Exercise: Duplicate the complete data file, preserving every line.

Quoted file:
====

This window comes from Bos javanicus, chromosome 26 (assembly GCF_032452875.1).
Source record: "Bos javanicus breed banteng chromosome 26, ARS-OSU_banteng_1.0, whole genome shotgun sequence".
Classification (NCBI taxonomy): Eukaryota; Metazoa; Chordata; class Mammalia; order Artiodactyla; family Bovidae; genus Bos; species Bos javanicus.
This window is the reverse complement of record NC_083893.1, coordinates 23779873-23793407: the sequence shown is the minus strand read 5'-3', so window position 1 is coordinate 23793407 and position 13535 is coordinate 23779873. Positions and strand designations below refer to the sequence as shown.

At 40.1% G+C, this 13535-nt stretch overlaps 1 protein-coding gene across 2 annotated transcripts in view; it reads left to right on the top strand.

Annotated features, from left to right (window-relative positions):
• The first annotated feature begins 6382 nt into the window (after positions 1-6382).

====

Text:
This window comes from Bos javanicus, chromosome 26 (assembly GCF_032452875.1).
Source record: "Bos javanicus breed banteng chromosome 26, ARS-OSU_banteng_1.0, whole genome shotgun sequence".
Classification (NCBI taxonomy): Eukaryota; Metazoa; Chordata; class Mammalia; order Artiodactyla; family Bovidae; genus Bos; species Bos javanicus.
This window is the reverse complement of record NC_083893.1, coordinates 23779873-23793407: the sequence shown is the minus strand read 5'-3', so window position 1 is coordinate 23793407 and position 13535 is coordinate 23779873. Positions and strand designations below refer to the sequence as shown.

At 40.1% G+C, this 13535-nt stretch overlaps 1 protein-coding gene across 2 annotated transcripts in view; it reads left to right on the top strand.

Annotated features, from left to right (window-relative positions):
• The first annotated feature begins 6382 nt into the window (after positions 1-6382).